You have removed a Potentially Unwanted Program (PUP) but Malwarebytes Endpoint Protection keeps detecting the same PUP. The user's device may be reinfected via a browser sync with another device or rootkit infection.
About browser related PUP
PUPs are commonly found in browsers, so it can make PUP removal challenging if the browser is synced across multiple devices. If your user is logged into their browser, there's a chance the browser is syncing PUPs from their personal devices.
When a PUP is detected and before you remove it, note the location/file/folder path. If the path relates to a browser, like Google Chrome, the PUP may be an extension or browser setting, which is syncing between the user's work machine and their personal machine or mobile device.
Remove the PUP from the endpoint machine
- Have the user sign out of their web browser's profile and reset their browser to default settings.
To ensure the PUP does not infect other installed browsers, it is best practice to reset all web browsers installed on the user's device. For instructions on how to reset a browser, refer to:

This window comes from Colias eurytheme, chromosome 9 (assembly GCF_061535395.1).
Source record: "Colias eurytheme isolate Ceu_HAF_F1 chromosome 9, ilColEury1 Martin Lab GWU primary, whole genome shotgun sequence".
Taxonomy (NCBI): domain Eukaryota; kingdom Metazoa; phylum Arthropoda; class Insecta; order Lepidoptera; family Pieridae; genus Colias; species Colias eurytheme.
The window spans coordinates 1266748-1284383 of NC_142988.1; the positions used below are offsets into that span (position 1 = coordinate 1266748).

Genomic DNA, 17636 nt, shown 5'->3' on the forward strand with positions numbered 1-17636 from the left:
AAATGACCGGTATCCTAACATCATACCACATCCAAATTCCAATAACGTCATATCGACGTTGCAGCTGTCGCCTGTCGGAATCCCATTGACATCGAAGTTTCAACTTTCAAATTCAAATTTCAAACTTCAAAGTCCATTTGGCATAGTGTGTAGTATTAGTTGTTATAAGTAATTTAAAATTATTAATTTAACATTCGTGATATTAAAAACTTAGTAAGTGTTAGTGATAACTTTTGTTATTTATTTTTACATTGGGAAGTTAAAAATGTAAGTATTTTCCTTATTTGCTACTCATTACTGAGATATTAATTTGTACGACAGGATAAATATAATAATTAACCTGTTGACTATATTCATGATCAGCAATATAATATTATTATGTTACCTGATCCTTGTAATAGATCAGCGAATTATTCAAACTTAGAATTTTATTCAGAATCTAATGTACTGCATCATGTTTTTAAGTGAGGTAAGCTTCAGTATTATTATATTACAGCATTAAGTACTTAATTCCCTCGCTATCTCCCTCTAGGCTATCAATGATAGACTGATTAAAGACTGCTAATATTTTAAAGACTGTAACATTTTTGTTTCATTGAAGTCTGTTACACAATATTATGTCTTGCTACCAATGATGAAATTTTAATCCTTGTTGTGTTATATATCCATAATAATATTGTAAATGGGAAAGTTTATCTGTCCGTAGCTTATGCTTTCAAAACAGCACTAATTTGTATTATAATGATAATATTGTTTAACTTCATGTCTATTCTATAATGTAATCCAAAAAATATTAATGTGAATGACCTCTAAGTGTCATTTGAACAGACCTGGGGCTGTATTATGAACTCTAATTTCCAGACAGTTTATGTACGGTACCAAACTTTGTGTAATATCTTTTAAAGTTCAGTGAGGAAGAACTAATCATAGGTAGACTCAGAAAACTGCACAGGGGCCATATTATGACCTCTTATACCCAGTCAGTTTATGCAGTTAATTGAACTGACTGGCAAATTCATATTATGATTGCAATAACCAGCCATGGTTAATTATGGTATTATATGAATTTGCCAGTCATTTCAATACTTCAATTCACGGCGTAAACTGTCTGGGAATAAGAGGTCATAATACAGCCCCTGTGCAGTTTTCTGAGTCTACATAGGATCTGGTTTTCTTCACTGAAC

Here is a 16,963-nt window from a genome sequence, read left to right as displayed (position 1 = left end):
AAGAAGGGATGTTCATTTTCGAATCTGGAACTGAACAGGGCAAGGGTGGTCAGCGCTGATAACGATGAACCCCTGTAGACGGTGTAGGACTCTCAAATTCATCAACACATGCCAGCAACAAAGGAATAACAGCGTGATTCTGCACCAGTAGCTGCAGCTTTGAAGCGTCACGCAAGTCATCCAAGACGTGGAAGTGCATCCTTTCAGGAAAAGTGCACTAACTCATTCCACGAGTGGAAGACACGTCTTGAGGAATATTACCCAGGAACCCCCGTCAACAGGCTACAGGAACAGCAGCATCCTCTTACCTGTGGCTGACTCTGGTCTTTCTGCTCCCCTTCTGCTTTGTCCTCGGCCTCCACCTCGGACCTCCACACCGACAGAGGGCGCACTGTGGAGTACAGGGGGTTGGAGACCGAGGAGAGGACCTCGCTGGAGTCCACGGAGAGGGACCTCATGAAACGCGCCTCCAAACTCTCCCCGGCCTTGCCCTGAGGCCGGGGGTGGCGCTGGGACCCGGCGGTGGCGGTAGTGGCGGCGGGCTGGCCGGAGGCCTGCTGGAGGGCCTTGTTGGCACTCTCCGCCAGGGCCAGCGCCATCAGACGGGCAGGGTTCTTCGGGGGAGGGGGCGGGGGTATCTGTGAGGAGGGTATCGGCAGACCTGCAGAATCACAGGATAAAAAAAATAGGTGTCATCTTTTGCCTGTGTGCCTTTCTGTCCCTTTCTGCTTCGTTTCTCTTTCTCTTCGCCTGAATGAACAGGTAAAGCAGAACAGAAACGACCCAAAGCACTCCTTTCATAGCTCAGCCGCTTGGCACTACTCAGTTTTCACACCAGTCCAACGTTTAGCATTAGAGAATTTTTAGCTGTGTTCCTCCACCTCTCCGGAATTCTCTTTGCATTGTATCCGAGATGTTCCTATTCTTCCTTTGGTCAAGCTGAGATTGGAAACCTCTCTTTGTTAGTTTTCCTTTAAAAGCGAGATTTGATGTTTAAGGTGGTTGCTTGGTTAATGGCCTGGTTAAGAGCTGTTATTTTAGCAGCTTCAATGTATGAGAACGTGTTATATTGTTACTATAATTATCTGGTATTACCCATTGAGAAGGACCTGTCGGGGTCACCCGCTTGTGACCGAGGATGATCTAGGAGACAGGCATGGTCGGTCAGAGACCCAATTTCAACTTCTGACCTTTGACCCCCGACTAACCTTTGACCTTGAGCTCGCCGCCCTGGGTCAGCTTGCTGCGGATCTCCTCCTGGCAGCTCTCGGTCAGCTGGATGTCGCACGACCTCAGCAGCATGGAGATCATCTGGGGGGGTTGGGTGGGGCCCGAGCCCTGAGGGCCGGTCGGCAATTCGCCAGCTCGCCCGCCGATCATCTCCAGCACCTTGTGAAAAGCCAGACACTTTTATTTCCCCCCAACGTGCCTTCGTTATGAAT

- Scan the user's machine with Malwarebytes Endpoint Protection.
- Scan the user's machine with ADWCleaner. For instructions, refer to Malwarebytes AdwCleaner features
To mitigate this risk in the future, you may choose to disable the browser syncing functionality on corporate-managed devices. This Chrome function can be disabled via Group Policy Objects (GPO), refer to Google's support document Set Chrome policies for devices.
In case of Rootkit Infection PUP
If the path does not involve a browser, then the PUP is likely being placed back on the machine via a rootkit infection. An administrator will need to scan the user's machine.
- For Malwarebytes Endpoint Protection or Malwarebytes Incident Response environments, scan the user's machine with rootkit options turned on.